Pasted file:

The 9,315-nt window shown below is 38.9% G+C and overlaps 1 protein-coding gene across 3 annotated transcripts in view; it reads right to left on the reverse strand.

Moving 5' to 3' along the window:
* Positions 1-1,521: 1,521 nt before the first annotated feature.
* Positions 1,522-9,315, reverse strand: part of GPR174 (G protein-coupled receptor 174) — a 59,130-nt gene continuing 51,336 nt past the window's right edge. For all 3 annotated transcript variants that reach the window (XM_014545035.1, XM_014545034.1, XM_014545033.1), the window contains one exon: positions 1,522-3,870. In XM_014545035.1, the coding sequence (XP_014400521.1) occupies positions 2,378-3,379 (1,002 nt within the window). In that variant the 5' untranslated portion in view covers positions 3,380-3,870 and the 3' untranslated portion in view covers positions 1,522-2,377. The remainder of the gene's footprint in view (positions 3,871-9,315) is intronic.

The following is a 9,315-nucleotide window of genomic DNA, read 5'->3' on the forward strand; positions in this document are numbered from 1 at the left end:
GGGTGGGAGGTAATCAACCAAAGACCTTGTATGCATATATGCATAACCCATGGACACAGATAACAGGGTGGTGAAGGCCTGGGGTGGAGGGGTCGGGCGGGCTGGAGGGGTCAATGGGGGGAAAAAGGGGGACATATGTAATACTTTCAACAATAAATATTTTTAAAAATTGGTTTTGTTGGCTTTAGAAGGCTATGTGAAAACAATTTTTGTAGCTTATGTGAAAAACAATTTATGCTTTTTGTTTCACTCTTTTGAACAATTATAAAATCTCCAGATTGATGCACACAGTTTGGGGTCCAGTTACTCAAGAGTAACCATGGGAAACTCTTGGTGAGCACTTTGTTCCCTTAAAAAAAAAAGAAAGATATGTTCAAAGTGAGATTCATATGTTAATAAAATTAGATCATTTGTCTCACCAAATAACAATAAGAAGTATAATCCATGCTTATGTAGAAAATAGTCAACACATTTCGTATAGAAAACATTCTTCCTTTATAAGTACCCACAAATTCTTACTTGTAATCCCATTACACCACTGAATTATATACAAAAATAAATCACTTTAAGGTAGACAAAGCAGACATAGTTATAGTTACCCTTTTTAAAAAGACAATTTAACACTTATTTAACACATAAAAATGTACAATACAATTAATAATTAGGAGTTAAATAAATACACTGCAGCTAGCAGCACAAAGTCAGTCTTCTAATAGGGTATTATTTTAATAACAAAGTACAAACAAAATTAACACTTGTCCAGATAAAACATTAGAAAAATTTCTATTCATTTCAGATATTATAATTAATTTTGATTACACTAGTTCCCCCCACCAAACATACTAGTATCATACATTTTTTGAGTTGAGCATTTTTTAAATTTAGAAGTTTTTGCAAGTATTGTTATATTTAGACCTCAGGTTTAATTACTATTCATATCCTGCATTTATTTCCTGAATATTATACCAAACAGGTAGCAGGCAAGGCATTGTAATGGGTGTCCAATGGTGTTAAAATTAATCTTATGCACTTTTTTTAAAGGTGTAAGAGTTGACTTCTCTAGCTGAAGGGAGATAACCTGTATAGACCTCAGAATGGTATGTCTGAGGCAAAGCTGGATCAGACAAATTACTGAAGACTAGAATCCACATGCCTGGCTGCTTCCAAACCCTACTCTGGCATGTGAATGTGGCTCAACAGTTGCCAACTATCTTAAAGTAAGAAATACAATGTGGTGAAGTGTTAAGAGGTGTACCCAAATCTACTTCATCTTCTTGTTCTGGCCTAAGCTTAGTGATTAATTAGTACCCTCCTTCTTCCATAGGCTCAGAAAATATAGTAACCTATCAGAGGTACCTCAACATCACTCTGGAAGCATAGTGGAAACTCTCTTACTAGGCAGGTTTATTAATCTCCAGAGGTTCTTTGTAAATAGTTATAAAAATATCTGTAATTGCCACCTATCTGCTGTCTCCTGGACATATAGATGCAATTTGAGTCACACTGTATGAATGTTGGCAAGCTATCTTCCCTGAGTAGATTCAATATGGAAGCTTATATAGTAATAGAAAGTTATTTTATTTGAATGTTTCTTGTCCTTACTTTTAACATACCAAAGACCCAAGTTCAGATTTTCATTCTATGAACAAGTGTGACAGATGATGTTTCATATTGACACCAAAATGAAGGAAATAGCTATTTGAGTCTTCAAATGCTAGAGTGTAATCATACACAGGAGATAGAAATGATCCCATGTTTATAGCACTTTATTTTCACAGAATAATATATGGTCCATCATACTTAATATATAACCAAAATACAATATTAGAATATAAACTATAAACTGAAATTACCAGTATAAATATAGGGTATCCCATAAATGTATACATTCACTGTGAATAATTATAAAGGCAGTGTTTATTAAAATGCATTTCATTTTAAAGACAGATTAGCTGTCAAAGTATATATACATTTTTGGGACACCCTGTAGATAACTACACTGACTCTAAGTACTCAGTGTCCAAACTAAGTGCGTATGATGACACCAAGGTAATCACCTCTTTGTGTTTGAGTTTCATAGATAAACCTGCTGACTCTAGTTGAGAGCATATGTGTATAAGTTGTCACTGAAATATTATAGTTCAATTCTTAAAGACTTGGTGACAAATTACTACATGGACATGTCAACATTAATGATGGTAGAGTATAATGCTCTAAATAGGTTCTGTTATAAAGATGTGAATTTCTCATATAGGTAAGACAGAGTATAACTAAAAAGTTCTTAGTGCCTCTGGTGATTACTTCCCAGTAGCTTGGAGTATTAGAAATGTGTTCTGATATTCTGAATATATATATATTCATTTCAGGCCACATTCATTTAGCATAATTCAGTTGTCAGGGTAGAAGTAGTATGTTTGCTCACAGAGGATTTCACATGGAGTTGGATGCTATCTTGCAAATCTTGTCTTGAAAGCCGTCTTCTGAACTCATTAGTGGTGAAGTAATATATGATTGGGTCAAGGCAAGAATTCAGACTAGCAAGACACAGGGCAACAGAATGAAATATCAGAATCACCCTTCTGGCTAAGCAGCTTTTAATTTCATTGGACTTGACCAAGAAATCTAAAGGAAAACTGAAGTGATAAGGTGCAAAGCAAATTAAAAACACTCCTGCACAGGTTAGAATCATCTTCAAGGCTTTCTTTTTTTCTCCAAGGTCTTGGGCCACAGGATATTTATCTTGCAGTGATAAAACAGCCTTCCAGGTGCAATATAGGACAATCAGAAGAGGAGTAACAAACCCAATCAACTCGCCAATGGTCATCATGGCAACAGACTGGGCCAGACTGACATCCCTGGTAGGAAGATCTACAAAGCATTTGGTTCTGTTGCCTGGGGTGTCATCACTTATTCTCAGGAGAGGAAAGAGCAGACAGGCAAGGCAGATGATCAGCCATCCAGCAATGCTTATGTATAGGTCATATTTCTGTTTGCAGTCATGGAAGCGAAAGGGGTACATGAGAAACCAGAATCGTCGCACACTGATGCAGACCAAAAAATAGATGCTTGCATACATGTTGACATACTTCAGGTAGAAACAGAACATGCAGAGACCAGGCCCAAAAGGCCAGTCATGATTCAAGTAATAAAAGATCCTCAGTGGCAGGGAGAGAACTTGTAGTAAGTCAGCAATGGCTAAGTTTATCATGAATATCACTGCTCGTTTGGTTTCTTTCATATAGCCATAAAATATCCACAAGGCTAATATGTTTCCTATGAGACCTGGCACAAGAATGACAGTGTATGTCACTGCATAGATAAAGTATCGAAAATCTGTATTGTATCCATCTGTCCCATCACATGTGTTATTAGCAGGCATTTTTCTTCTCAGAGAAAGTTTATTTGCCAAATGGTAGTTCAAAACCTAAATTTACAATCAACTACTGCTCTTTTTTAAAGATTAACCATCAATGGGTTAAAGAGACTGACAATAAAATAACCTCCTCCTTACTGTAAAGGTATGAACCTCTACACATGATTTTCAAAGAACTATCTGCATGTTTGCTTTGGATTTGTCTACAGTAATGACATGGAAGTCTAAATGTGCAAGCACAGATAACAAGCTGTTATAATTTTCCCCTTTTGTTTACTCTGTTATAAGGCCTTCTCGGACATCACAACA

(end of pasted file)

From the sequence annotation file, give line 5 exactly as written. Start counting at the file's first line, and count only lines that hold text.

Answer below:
The following is a 9,315-nucleotide window of genomic DNA, read 5'->3' on the forward strand; positions in this document are numbered from 1 at the left end: